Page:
When the first one appeared on his hand that morning, he thought it was some kind of weird rash. The biggest part of the rash bubbled up to the size of a dime and was lodged into that soft fleshy part between his thumb and index finger. It might have been a blister, swollen and pink, except for the radiating redness he could see just under the surface of his skin.
His girlfriend, Lisha, took one look and shrugged it off. “Spider bite, most likely,” she said. “It’ll probably go away on its own.”
He kept examining the rash or spider bite or whatever the hell it was.
“Don’t pick at it,” Lisha called from the shower. She knew him too well. Whenever he noticed any little oddity, his hypochondria got out of control. In his imagination, he was always dying some slow, biologically bizarre death. A mosquito bite always led to a previously undiscovered strain of malaria. A deep papercut would undoubtedly lead to a twisted death of tetanus. In reality, he was rarely sick and ended up feeling like a moron whenever he visited the doctor.
He noticed the second one on the top of his foot in the shower. He noticed the pink lump on his instep before he saw any of the radiating lines wrapping around his ankle and down towards his heel. As he bent down for a closer look, he saw the angry red tendrils were actually moving underneath his skin.
“Lisha! It’s on my foot too!!!” As he jumped out of the shower he showed her, “Do you see? Don’t you see it moving?!?!”
“Um, not really, seriously, it looks like a bug bite of some kind to me. It probably IS infected and maybe that’s what you’re seeing in your veins or whatever. If you’re worried about it, just stop by the doctor’s office. It’ll ease your mind.”
By the end of the work day, he was headed to his doctor’s office. The blistery bite things had crept up in several other spots. Although it didn’t feel uncomfortable — didn’t even itch — it HAD to be something serious.
He checked in hesitantly, describing the weird skin rash, which might be a poisonous spider bite, and might be seriously infected, and might be affecting his heart because now it felt “funny” too, and this was definitely not in his head. Definitely not imaginary.
The nurse assured him that it was probably no big deal. It was likely an allergic reaction of some kind. The doctor wasn’t much more help. “Well, it’s definitely not a spider bite, not a bite of any kind actually. It’s probably just a rash. It just looks worse because you’ve been scratching and picking and worrying about it all day.” He went home, defeated, with a jar of anti-allergy cream.
He was reading about obscure and deadly rashes online when he noticed — for sure this time — the tendrils underneath his skin were squirming. Their red lines moved, swishing back and forth, around the blue lines of his veins and disappeared into the deeper tissues of his wrists. The part of the rash that bubbled up above the surface of his skin was pulsating with his heartbeat. Watching the lump beat unnaturally like that made him nauseated, and he just made it to the bathroom before he lost his dinner. They were all moving — the blisters on his hand, foot, neck, and stomach — the radials stretching farther and deeper into his body. Every once in a while, a long red line would resurface — just barely contained by the translucent film of his skin. He felt the rash was weaving itself together deep inside the soft tissues of his body.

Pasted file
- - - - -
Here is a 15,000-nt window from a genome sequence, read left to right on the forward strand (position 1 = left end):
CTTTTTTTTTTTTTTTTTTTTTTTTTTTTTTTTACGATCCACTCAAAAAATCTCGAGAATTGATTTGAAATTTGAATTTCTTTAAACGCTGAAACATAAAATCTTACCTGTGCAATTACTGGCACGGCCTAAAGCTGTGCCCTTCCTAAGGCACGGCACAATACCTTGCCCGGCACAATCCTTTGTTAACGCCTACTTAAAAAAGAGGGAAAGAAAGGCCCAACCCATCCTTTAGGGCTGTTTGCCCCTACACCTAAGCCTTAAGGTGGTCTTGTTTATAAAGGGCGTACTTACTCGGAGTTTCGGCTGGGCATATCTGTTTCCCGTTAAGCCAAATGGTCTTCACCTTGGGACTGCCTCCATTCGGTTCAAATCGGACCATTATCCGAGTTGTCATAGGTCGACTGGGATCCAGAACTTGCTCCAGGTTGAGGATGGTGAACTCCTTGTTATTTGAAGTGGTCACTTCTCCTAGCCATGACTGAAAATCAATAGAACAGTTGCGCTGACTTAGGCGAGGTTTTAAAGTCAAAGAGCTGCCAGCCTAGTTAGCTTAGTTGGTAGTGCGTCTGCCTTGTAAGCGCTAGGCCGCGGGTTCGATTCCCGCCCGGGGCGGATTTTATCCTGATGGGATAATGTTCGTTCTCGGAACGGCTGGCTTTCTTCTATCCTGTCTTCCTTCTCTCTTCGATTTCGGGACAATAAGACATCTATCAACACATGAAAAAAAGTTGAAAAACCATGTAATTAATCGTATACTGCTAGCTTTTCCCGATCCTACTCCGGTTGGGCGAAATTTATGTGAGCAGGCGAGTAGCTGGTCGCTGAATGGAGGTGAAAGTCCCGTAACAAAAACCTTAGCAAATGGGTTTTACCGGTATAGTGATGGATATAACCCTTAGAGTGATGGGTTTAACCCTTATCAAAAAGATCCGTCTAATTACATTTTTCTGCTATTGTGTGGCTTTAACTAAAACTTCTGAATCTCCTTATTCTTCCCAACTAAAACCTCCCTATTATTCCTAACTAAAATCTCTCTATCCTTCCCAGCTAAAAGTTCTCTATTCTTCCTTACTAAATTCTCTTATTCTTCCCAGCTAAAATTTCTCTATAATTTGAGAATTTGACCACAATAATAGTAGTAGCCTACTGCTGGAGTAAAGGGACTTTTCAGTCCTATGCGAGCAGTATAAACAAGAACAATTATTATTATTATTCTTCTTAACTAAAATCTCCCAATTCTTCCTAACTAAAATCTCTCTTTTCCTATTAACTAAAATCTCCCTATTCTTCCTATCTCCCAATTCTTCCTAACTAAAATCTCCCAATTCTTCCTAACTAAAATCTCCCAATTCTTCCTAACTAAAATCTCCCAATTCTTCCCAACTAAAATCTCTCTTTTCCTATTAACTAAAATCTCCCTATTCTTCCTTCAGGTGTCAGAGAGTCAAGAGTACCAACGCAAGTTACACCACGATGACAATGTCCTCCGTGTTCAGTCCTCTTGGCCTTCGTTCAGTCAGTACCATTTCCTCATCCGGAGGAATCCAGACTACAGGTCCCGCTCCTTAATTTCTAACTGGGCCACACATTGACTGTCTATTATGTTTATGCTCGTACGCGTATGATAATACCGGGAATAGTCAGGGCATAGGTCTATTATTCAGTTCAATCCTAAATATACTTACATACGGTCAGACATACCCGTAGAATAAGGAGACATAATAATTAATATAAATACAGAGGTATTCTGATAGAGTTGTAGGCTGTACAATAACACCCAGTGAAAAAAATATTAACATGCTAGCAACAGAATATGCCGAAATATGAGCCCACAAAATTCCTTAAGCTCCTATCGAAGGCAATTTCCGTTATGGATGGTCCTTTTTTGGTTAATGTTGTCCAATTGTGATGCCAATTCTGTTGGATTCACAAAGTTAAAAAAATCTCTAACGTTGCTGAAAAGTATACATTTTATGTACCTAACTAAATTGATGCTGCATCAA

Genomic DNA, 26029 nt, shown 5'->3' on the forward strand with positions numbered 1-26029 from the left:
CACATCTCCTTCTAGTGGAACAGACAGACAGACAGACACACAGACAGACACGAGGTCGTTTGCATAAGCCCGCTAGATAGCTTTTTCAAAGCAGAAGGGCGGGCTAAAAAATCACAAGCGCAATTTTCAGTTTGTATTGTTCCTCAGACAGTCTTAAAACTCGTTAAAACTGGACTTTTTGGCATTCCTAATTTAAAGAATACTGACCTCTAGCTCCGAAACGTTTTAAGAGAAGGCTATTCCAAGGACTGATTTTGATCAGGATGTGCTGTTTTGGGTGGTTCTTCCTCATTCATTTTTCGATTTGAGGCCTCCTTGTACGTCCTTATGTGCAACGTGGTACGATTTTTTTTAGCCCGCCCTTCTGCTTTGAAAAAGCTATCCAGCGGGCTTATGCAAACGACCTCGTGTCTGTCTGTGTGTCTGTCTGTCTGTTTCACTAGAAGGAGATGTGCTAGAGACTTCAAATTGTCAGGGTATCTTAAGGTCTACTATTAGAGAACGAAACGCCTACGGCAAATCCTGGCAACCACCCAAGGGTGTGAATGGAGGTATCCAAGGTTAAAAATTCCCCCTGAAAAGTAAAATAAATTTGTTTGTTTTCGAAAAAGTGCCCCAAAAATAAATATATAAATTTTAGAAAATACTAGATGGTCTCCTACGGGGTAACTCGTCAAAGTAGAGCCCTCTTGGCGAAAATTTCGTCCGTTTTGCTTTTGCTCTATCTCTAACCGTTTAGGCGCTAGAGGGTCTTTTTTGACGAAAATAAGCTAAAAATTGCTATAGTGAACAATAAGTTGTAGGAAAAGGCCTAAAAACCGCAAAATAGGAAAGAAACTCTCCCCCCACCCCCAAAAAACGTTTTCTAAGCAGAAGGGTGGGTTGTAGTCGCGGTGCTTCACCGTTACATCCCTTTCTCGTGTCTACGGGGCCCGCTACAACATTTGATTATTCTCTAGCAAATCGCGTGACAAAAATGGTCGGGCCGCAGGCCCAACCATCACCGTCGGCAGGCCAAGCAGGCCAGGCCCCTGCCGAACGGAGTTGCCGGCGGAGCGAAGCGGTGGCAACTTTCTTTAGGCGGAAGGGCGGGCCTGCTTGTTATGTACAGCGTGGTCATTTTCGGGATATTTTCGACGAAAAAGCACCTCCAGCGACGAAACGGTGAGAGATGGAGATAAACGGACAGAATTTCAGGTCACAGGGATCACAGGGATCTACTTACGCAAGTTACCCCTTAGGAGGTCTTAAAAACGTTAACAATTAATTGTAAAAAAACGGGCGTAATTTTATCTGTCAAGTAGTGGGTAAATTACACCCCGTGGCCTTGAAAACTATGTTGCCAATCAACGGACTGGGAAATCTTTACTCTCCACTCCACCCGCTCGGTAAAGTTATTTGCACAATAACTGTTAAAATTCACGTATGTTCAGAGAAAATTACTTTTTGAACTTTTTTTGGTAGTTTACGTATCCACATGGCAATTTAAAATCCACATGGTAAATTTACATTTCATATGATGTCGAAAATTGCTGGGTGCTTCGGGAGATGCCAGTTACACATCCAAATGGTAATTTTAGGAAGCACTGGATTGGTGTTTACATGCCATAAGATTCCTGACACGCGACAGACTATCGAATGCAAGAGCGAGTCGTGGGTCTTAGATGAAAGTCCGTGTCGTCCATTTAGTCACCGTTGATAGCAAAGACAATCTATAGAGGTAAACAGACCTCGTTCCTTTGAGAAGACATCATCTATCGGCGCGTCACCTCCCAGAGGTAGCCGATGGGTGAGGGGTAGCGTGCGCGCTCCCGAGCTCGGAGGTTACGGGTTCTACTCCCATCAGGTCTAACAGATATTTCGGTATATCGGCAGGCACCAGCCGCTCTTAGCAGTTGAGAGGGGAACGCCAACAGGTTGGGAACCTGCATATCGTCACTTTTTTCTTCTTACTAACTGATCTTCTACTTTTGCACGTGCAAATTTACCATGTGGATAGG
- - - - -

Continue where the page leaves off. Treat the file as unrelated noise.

He reached for the phone and called Lisha at work. Busy. Where’s the redial? Just keep redialing. Don’t look at your fingers. Everything will be fine. It’s just a mild rash. It’s all in your head.
He reached for a match and held the flame close to the blister near his thumb… Remember that swollen black tick? Mom burned it right off. Sucker pulled right out of the skin, curled up, and died. No big deal. This thing is moving like crazy! Don’t think about the pain. Heat kills infection — everyone knows that. This thing will curl up and die. I’ll take a nice cool shower.
He reached for a knife… This will be messy. I can do this. I’ll just make a shallow cut. Just to let the infection bleed out just a bit. I can barely curl my hand around. I can’t bend my fingers. I can do this. I’ll just pull this thing out of me. It’s moving in my chest. What if it’s attached to something in there? I won’t pull. I’ll just cut and bleed it out. They used to bleed folks out all the time. Cured them of everything and anything. Bloodletting. There’s so much of it. This is the logical approach. The whole room smells metallic. I’ll bleed this thing out of me. Like an old-fashioned leech treatment. That’s probably what it is. Some kind of mutant leech. Bioengineered. This thing is feeding on my blood. There’s probably a cure labeled in a tube somewhere. Maybe I should pull part of it out. I can feel it moving just inside the cut. I can do this.
Lisha came home around midnight. The thick coppery smell hit her before she turned on the lamp. He lay on his back with his shredded wrists flung out to each side hopelessly.
She went through the motions in a slow daze — making all the phone calls she had to make. Every time she said the word “suicide” out loud the scene became more and more real. People came. People went. She retreated to what had been their room. As she removed her shoes, she noticed one had rubbed a blister on the sole of her foot. A blister about the size of a dime.
Melody Beacham is an office worker in Memphis, TN, where she is best known for consuming large quantities of coffee.